Spring 2015 - Graduate Course Descriptions

Hill, Kim
Discipline and Number
HIST 6390 Section 001
R Time 1:00 PM - 3:45 PM
Course Title
Race in American Religion

Description of Course:

Religious history offers unique perspectives on racial discourse in the United States. Faith traditions often offered theories of instant racial harmony through conversion alongside long-term sponsorship of race-based slavery, segregation, and violence. This course explores the power of race in American religion from the 1840s (when denominations split over slavery controversies) to the 1980s (the AIDS crisis) and the present (including modern racial reconciliation movements). Our readings will explore Catholic and Protestant efforts to define race and address racial controversies from sacred perspectives. These racial controversies touch on many significant themes in American history, including emancipation, colonialism, warfare, public health, globalization, and mass media. In addition to analyzing historical scholarship, we will also trace this topic in sociological, political, and theological texts. You will have opportunities to explore the power of race in other faith traditions (such as Judaism and Buddhism) through examples in our local community. This course is based on a 2010-2011 summer seminar sponsored by the Lilly Endowmen, so affiliated scholars may also offer guest lectures during the semester.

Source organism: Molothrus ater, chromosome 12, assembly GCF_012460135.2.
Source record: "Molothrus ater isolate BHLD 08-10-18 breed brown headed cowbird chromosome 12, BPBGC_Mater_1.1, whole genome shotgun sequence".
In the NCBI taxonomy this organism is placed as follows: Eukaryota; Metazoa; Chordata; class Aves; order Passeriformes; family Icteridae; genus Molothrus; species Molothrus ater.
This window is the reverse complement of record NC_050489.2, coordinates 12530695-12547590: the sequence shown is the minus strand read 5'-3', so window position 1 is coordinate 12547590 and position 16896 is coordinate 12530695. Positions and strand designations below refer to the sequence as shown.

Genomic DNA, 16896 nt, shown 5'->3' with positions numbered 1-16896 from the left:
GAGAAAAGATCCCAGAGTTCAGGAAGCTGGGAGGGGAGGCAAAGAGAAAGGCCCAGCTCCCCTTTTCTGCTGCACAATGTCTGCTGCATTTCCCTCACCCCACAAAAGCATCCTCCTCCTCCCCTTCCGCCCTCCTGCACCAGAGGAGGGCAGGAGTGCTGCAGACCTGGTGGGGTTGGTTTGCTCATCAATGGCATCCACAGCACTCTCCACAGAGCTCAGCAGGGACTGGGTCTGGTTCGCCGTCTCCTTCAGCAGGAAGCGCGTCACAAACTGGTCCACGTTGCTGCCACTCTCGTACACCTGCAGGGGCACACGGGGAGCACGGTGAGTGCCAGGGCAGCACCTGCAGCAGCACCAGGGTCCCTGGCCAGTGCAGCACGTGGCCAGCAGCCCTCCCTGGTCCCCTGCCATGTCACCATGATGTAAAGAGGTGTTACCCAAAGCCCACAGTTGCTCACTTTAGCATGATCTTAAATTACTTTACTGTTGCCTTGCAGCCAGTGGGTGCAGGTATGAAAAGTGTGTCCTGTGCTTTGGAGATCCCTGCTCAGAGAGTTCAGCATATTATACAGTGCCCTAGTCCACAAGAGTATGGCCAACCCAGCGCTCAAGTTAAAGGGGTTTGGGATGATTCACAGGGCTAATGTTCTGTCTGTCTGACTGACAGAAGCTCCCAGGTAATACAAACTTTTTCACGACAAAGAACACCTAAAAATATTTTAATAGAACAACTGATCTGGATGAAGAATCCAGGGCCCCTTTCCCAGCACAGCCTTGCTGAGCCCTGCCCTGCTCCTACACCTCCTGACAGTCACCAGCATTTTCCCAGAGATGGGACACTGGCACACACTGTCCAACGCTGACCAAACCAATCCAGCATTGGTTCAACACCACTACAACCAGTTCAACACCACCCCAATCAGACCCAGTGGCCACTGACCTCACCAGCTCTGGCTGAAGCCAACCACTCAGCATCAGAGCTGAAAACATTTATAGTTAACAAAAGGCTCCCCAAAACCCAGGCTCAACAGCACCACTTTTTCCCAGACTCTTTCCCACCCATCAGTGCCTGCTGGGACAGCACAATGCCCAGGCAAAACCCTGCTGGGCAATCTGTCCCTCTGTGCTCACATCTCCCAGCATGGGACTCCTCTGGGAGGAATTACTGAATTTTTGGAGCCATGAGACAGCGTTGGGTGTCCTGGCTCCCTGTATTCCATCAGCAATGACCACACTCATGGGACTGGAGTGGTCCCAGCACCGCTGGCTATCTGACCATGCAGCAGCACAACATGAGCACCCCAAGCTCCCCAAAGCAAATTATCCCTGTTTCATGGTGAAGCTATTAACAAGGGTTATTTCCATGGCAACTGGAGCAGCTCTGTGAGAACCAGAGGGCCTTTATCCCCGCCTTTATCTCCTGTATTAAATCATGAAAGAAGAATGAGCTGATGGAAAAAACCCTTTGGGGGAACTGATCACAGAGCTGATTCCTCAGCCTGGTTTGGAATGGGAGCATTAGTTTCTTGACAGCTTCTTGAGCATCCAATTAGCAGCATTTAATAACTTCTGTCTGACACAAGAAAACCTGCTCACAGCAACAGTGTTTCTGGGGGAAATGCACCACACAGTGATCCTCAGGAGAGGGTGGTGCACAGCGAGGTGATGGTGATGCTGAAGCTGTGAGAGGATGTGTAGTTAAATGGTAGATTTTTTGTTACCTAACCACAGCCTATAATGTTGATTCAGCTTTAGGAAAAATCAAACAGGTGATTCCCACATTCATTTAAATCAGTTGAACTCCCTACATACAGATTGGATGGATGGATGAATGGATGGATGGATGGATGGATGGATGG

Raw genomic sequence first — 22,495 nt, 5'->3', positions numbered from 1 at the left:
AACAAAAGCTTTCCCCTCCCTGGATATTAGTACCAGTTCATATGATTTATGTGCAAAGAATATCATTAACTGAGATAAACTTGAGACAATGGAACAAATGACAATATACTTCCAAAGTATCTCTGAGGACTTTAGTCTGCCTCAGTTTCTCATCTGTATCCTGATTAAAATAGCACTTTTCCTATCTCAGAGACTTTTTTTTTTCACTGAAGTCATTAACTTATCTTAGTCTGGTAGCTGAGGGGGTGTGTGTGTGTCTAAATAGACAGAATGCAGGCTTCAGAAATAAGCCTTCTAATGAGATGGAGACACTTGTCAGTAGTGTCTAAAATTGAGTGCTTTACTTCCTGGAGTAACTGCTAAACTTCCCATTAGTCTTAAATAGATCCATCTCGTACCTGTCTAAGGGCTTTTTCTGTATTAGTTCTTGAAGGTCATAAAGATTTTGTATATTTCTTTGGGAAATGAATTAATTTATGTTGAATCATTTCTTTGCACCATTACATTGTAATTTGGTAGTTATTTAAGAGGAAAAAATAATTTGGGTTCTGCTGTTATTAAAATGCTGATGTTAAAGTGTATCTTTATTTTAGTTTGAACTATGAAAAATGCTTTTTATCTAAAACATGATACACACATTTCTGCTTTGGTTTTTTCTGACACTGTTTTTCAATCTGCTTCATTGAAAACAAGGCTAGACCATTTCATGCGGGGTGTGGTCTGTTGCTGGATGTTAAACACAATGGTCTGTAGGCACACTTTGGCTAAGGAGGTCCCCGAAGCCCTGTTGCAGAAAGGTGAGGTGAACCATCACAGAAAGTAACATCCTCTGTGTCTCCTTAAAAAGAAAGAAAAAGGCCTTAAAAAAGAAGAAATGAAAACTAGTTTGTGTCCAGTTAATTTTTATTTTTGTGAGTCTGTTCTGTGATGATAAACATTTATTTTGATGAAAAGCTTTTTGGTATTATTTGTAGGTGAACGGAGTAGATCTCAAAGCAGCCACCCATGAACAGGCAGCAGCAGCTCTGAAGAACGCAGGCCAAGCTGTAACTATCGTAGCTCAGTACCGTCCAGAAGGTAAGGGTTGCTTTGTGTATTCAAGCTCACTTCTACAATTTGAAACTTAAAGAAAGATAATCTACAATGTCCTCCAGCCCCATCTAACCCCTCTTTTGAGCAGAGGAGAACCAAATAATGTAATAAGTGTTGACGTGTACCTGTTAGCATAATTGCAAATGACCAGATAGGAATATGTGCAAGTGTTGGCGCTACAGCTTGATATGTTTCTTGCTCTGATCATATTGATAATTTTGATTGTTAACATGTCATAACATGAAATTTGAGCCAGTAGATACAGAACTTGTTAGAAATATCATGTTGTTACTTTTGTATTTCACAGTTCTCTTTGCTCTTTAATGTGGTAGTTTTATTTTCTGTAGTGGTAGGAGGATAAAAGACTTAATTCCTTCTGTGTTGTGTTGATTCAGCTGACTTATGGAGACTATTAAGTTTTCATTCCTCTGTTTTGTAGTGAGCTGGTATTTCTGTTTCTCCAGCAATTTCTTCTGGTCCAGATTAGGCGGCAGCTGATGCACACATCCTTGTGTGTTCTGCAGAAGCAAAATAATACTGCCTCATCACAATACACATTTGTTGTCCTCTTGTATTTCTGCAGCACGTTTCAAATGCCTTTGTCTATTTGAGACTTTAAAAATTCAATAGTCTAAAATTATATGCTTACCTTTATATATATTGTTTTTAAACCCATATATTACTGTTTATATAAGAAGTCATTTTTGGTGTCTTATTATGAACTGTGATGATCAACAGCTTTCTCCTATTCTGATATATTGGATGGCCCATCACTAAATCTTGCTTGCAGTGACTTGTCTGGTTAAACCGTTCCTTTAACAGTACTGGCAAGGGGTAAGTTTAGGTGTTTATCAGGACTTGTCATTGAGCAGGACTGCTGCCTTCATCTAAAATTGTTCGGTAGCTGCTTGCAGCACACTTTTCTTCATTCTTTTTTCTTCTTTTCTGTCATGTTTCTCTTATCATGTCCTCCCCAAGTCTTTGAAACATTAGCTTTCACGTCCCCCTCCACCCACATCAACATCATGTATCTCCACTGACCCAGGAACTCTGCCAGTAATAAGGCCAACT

Required Texts:

Required texts will include the following:
-Stephen W. Angell and Anthony B. Pinn. Social Protest Thought in the African Methodist Episcopal Church, 1862-1939. Knoxville: University of Tennessee Press, 2000.
-Blum, Edward J. & Harvey, Paul. The Color of Christ: The Son of God and the Saga of Race in America. Chapel Hill: University of North Carolina Press, 2012.
-Carolyn Dupont, Mississippi Praying: Southern White Evangelicals and the Civil Rights Movement, 1945-1975. New York: NYU Press, 2013.
-Michael O. Emerson and Christian Smith. Divided by Faith: Evangelical Religion and the Problem of Race in America. New York: Oxford University Press, 2000. ISBN: 9780195147070
-J. Russell Hawkins and Phillip Luke Sinitiere. Christians and the Color Line: Race and Religion after Divided by Faith. New York: Oxford University Press, 2013. ISBN: 9780199329502
-Stephen Haynes. The Last Segregated Hour: The Memphis Kneel-Ins and the Campaign for Southern Church Desegregation. New York: Oxford University Press, 2012.
-Rebecca Y. Kim. The Spirit Moves West: Korean Missionaries in America. New York: Oxford University Press, 2015.
- John McGreevy, Parish Boundaries: The Catholic Encounter with Race in the Twentieth-Century Urban North. Chicago: University of Chicago Press, 1996.
-Mark Mulder. Shades of White Flight: Evangelical Congregations and Urban Departure. New Brunswick, NJ: Rutgers University Press, Forthcoming 2015.
- H. Shelton Smith, In His Image, But...Racism in Southern Religion, 1780-1910. Durham and London: Duke University Press, 1972.
-Nancy Wadsworth, Ambivalent Miracles: Evangelicals and the Politics of Racial Healing. Charlottesville: University of Virginia Press, 2014.
Other readings may be placed on reserve, and this list is subject to change.

Course Requirements/Evaluation Criteria:

Grades will be determined through four assignments and one exam: a three-page response essay based on one weekly theme (7%), a five-page historiography (15% of your grade), a midterm examination comparing key terms within short responses (20% of your grade), a five-page essay based on community observation (15% of your grade), and a 12-15 page final research essay (36% of your grade). The remaining 7% of the grade will be based on participation in class discussions and activities.

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